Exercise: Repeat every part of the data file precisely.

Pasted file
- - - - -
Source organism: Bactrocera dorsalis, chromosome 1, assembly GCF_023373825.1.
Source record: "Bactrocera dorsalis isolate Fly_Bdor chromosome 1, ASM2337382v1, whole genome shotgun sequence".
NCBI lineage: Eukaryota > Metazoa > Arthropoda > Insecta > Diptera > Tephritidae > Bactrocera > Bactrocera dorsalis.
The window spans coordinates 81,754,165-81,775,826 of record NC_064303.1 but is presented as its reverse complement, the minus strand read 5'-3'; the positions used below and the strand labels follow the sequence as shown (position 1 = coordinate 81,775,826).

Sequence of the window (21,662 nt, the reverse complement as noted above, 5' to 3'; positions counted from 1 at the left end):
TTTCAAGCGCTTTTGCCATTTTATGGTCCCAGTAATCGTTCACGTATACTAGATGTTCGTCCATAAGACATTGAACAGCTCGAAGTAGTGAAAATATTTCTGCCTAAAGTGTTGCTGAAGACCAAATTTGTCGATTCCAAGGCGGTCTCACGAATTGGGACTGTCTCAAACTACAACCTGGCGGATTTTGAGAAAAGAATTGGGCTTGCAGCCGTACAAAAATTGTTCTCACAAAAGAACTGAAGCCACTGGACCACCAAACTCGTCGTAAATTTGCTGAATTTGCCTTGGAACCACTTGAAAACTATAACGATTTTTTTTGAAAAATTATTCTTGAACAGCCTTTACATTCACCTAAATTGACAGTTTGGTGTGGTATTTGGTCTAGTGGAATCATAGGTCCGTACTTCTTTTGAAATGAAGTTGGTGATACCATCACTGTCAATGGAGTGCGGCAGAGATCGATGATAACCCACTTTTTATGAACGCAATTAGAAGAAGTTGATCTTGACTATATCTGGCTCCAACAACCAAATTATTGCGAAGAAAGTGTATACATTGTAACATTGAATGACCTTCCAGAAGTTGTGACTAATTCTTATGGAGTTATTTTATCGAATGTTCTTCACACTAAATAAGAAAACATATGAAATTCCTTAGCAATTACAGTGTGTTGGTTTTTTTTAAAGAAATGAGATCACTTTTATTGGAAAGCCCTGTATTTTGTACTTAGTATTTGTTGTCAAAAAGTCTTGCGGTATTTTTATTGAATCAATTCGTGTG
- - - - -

Source organism: Bactrocera dorsalis, chromosome 1, assembly GCF_023373825.1.
Source record: "Bactrocera dorsalis isolate Fly_Bdor chromosome 1, ASM2337382v1, whole genome shotgun sequence".
NCBI lineage: Eukaryota > Metazoa > Arthropoda > Insecta > Diptera > Tephritidae > Bactrocera > Bactrocera dorsalis.
The window spans coordinates 81,754,165-81,775,826 of record NC_064303.1 but is presented as its reverse complement, the minus strand read 5'-3'; the positions used below and the strand labels follow the sequence as shown (position 1 = coordinate 81,775,826).

Sequence of the window (21,662 nt, the reverse complement as noted above, 5' to 3'; positions counted from 1 at the left end):
TTTCAAGCGCTTTTGCCATTTTATGGTCCCAGTAATCGTTCACGTATACTAGATGTTCGTCCATAAGACATTGAACAGCTCGAAGTAGTGAAAATATTTCTGCCTAAAGTGTTGCTGAAGACCAAATTTGTCGATTCCAAGGCGGTCTCACGAATTGGGACTGTCTCAAACTACAACCTGGCGGATTTTGAGAAAAGAATTGGGCTTGCAGCCGTACAAAAATTGTTCTCACAAAAGAACTGAAGCCACTGGACCACCAAACTCGTCGTAAATTTGCTGAATTTGCCTTGGAACCACTTGAAAACTATAACGATTTTTTTTGAAAAATTATTCTTGAACAGCCTTTACATTCACCTAAATTGACAGTTTGGTGTGGTATTTGGTCTAGTGGAATCATAGGTCCGTACTTCTTTTGAAATGAAGTTGGTGATACCATCACTGTCAATGGAGTGCGGCAGAGATCGATGATAACCCACTTTTTATGAACGCAATTAGAAGAAGTTGATCTTGACTATATCTGGCTCCAACAACCAAATTATTGCGAAGAAAGTGTATACATTGTAACATTGAATGACCTTCCAGAAGTTGTGACTAATTCTTATGGAGTTATTTTATCGAATGTTCTTCACACTAAATAAGAAAACATATGAAATTCCTTAGCAATTACAGTGTGTTGGTTTTTTTTAAAGAAATGAGATCACTTTTATTGGAAAGCCCTGTATTTTGTACTTAGTATTTGTTGTCAAAAAGTCTTGCGGTATTTTTATTGAATCAATTCGTGTG